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Thursday, August 05, 2004

The Maldives - an introduction

The Republic of Maldives or Dhivehi Rajje’, (the land of the Dhivehi people) is an island nation located in the Indian Ocean. Its closest neighbors are India and Sri Lanka. The Laccadives lie to the North and the Chagos Group to the South.

The 26 coralline atolls that form the Maldives archipelago are situated on top of a volcanic ridge 960 kilometers in length, which runs from north to south. The only break in this natural barrier occurs only towards the south, where the One an Half Degree Channel and the Equatorial Channel allow safe passage through the archipelago. Almost all the atolls are enclosed by a coral reef which is considered to be some of the most abundant in marine life and beautiful in the whole world.

The approximately 1190 islands that make up the Maldives are small and low lying with the highest barely three meters above mean sea level. Although some larger atolls are approximately fifty kilometers long and thirty kilometers wide no individual island is longer than eight kilometers. There are no rivers or mountains in the Maldives.

The climate is warm and humid with the temperature ranging between 24°C and 33°C throughout the year. The relatively high humidity is tempered by the constant sea breeze which helps to keep the air moving. There are two monsoons in the Maldives; Iruvai, the northeast monsoon and Hulhangu, the southwest monsoon. The northeast monsoon lasts roughly from November to April and the climate is generally dry. The southwest monsoon lasts roughly from May to October with rough seas, heavy winds and showers.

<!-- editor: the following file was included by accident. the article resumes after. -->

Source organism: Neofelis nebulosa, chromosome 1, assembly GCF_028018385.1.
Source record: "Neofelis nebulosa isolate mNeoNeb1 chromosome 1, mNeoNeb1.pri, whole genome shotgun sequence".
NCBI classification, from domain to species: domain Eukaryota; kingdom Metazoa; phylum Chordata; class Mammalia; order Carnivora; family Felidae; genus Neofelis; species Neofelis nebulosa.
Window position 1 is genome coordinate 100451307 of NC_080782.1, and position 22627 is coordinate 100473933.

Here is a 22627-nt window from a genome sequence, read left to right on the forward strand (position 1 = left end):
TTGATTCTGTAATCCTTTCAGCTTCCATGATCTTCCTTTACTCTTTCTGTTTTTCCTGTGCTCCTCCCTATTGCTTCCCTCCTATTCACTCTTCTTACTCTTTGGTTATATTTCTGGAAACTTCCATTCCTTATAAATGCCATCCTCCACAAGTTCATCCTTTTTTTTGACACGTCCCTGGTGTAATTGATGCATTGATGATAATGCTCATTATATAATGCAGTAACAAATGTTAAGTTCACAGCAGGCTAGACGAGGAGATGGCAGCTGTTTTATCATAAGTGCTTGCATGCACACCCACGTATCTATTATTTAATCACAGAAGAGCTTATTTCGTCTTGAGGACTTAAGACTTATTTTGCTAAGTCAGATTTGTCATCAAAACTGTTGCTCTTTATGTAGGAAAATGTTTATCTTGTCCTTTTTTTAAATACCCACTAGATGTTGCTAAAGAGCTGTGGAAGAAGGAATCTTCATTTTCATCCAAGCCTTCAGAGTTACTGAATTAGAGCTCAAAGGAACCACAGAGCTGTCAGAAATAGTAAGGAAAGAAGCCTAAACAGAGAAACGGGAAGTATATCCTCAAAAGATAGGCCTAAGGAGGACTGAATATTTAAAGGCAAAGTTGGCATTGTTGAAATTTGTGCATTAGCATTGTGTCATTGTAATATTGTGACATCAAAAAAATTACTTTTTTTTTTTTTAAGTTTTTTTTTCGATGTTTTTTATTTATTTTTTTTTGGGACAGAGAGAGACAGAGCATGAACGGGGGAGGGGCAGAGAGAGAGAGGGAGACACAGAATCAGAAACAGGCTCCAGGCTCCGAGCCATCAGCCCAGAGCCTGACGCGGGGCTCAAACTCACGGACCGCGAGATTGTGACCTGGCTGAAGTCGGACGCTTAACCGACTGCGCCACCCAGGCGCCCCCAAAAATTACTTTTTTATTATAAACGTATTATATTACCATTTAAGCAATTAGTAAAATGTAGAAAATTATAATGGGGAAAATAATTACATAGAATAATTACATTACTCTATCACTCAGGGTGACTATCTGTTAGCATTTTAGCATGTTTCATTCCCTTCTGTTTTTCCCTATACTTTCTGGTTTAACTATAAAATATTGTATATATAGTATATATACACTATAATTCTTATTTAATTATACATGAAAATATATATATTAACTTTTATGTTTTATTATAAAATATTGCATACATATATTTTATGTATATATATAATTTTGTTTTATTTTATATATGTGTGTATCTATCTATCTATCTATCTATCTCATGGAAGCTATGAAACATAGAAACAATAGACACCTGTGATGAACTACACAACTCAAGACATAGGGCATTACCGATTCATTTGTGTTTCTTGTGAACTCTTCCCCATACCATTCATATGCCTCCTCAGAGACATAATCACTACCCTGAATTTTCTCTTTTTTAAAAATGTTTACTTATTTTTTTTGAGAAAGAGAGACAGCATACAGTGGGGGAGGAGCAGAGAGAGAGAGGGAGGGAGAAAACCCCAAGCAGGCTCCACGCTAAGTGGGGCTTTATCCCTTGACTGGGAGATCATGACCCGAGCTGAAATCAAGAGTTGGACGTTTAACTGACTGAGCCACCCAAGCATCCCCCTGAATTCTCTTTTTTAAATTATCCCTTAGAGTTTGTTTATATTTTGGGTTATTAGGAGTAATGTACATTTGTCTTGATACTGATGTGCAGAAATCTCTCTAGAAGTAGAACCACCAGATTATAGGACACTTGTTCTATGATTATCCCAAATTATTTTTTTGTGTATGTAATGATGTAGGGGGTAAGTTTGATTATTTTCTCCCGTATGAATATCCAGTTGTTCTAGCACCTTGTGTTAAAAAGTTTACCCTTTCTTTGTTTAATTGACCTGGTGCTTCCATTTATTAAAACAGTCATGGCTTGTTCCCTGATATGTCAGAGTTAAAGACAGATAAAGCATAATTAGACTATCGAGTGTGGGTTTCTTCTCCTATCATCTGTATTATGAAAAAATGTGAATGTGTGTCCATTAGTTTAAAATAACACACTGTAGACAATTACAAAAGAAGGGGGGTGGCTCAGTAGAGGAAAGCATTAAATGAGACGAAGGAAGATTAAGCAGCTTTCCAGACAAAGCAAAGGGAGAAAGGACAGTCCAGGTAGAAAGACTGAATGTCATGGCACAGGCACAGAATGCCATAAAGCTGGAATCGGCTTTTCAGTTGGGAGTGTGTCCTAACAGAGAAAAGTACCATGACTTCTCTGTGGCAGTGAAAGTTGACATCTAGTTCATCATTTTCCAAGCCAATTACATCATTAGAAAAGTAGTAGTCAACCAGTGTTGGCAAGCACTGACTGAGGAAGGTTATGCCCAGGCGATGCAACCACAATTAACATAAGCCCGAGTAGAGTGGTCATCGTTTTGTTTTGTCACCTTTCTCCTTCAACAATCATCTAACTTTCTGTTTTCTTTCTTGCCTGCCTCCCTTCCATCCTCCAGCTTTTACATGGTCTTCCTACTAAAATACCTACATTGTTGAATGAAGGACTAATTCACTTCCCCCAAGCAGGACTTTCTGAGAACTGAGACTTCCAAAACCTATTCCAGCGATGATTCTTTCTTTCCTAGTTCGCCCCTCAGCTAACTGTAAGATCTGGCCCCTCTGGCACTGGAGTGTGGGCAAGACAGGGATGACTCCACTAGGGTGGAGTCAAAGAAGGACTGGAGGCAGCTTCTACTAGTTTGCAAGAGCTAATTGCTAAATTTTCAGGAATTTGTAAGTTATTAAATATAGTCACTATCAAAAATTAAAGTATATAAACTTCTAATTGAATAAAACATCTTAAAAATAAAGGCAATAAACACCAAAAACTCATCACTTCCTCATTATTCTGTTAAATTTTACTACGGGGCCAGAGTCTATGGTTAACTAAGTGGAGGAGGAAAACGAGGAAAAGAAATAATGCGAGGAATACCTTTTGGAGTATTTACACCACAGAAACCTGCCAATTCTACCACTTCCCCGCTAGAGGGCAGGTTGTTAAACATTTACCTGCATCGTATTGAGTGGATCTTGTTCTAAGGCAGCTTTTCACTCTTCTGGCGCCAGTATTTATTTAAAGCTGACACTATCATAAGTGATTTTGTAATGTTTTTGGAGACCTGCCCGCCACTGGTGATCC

The tropical vegetation comprises coconut palms, breadfruit trees, dense tropical scrub and shrubs. The soil is sandy and highly alkaline, and a deficiency in nitrogen, potash, and iron severely limits agricultural potential. Therefore only ten percent of the land is cultivated, mostly with taro, bananas, coconuts, and other fruit.

The first known language spoken in the country was called ‘Ellu’, which is an archaic form of Singhalese spoken in Sri Lanka. The language used in the Maldives today, is called Dhivehi. Spoken only in the Maldives, Dhivehi belongs to the Indo-European family of languages. It has numerous loanwords from Tamil, Malayalam, Singhalese, Arabic, Urdu, Hindi, Portuguese and English.

 Although there are dialect differences between the atolls, more pronounced in the four southernmost atolls, Dhivehi is spoken throughout the country. The traditional script, Thaana, is written from right to left. This locally invented script contains twenty-four letters. English is used widely in commerce and increasingly as the medium of instruction in schools.

The written history of the Maldives begins with the country’s Buddhist monarch embracing Islam in 1153 AD. It is however, believed that the Maldives archipelago was originally settled by fishermen from neighboring India and Ceylon (Sri Lanka), shipwrecked sailors, and other ancient travelers in the Indian Ocean. According to legend, a prince from Serendib (identified as Sri Lanka), named Koimala Kaloa, and his bride were becalmed in the Maldives and stayed on to rule the country.

Although the country managed to preserve her independence for the most part of her long history, lying at the crossroads of the ancient sea trade routes, the Maldives was influenced by sailors and travellers from countries on the Arabian Sea and the Indian Ocean. Mopla pirates from the Malabar Coast incessantly harassed the country. In the 16th century, the Portuguese subjugated and ruled the islands for 15 years (1558-73), before being forced to flee by Muhammad Thakurufaanu Al-A’zam.

The Maldives was a British protectorate from 1887 to 1965. Following independence from Britain in 1965, the sultanate continued till November 11, 1968, when it was abolished and replaced by a republic.

 

 

 

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